Perhaps in theory the agreement is still meant to be honoured, but in practice if the agreement was with an organization that no longer exists (0 employees), who would initiate legal action to enforce the NDA? I have no experience in this area, but can't see how the NDA could be enforced by a dead organization.
A competitor does not get to put out a statement and declare a company dead. That's laughable.
The company itself can't even do that, it needs to unwind positions first at a minimum. It can take years to shut down a "dead" company, and until then all NDA's and contracts remain valid (although potentially unenforceable).
To me this demonstrates how powerful first mover advantage can be. Gox was showing cracks in the hull (actually more like gaping holes) for months and months. People have been repeatedly warned not to touch Gox with their funds. Other, more professional (so far) exchanges popped up. Yet people very much still used Gox. Were they ignorant, lazy, or stupid? I wish everyone who lost could get their money back, but it's really hard to have sympathy here.
Wow just watched this video of Kolin Burges from London who flew to Tokyo to find out, face to face, if he could withdraw his Bitcoins from Mt Gox. He makes an accurate prediction at the end, but this totally sucks for BTC. I was pretty optimistic about the future of it, but this is a pretty big speed bump.
I do believe Mark Karpelès' LinkedIn Summary is due for an update:
"... I have a long experience in company creation, and experienced almost any imaginable kind of trouble. Now is the time to create something that will be solid enough to handle any situation, anytime."
Everyone on this thread is being way too nice about this guy. He deserves to go to jail for a very long time.
He knowingly took money from people even after problems were discovered, and said nothing about it. And after the implosion he has still not fessed up to the truth! He deserves what he gets. I'm sure a movie will be made about this debacle st some stage in the future, but this chap doesn't get to become a motivational speaker in the end.
I'm curious if this will create a run on bitcoin or not? All of the funds from MtGox have in theory already been lost. There may be some fear that other networks will follow, but it may be rational that the price would remain level as one failed bank does not equal a failed currency.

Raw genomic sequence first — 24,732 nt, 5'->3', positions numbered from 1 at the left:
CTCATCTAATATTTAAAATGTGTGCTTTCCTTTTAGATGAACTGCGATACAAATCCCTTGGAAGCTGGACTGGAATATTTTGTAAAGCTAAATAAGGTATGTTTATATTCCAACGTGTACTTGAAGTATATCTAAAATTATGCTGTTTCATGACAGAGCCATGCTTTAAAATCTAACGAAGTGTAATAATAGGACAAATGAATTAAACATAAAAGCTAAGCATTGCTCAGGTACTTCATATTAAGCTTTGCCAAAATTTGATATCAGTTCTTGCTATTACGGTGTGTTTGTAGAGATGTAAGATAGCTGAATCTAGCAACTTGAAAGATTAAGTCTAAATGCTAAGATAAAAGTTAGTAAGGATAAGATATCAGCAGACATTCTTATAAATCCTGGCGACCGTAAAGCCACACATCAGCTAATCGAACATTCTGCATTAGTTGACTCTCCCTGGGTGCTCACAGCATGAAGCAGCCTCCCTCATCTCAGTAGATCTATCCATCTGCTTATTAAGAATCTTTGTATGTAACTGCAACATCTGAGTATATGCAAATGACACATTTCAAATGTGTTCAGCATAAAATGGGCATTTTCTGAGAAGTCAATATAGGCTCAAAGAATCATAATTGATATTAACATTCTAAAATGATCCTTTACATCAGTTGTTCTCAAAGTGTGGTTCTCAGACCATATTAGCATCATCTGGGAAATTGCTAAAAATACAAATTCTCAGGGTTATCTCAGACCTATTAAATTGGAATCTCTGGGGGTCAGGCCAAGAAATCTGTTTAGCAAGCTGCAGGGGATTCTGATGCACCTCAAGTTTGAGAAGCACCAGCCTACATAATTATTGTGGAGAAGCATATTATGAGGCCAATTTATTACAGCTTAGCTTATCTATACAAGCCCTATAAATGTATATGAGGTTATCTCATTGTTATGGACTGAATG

BTW, why all this "you lost your coins" talk? if you have valid, in any way documented claims against MtGox, you should be able to sue and get some form of compensation... unfortunately, the unregulated nature of Bitcoin, the fact that the company might not have any property... ah, forget it.
edit - basically, MtGox lost money. for it's users, there might be a chance to get something back.
Sorry. I know the magnitude of Madoff's scam. I accidentally a word or two. What I wanted to write was something like, this would be the largest successful fraud (=no one goes to jail). Mt. Gox seems to have convinced everyone that "a hacker" took all the money, and now the insiders can retire to a non-extraditing country somewhere.
There is pretty much no place on the planet where any "industry" is so unregulated that depriving people of their property without consent, or by false pretenses, without special legal privilege, is not illegal.
The applicable laws aren't industry-specific regulations.
Please. That's not even the biggest fraud in my country (Portugal). In 1925 we had a group who printed 1% of our PIB in fake notes. Just in the 21th century, the state spent 12 billion dollars to bail out the creditors of a bank that was essentially a fraud machine.
TARP was only about 250 billion and it's been repaid with interest. It was neither stolen nor given.
If you're including various stabilization programs the Fed put into place, that money was neither stolen nor given either. It was created using sovereign authority that is granted to the Federal Reserve by law.
The citizens of the US would be immensely poorer today if the world financial system had collapsed into a second Great Depression.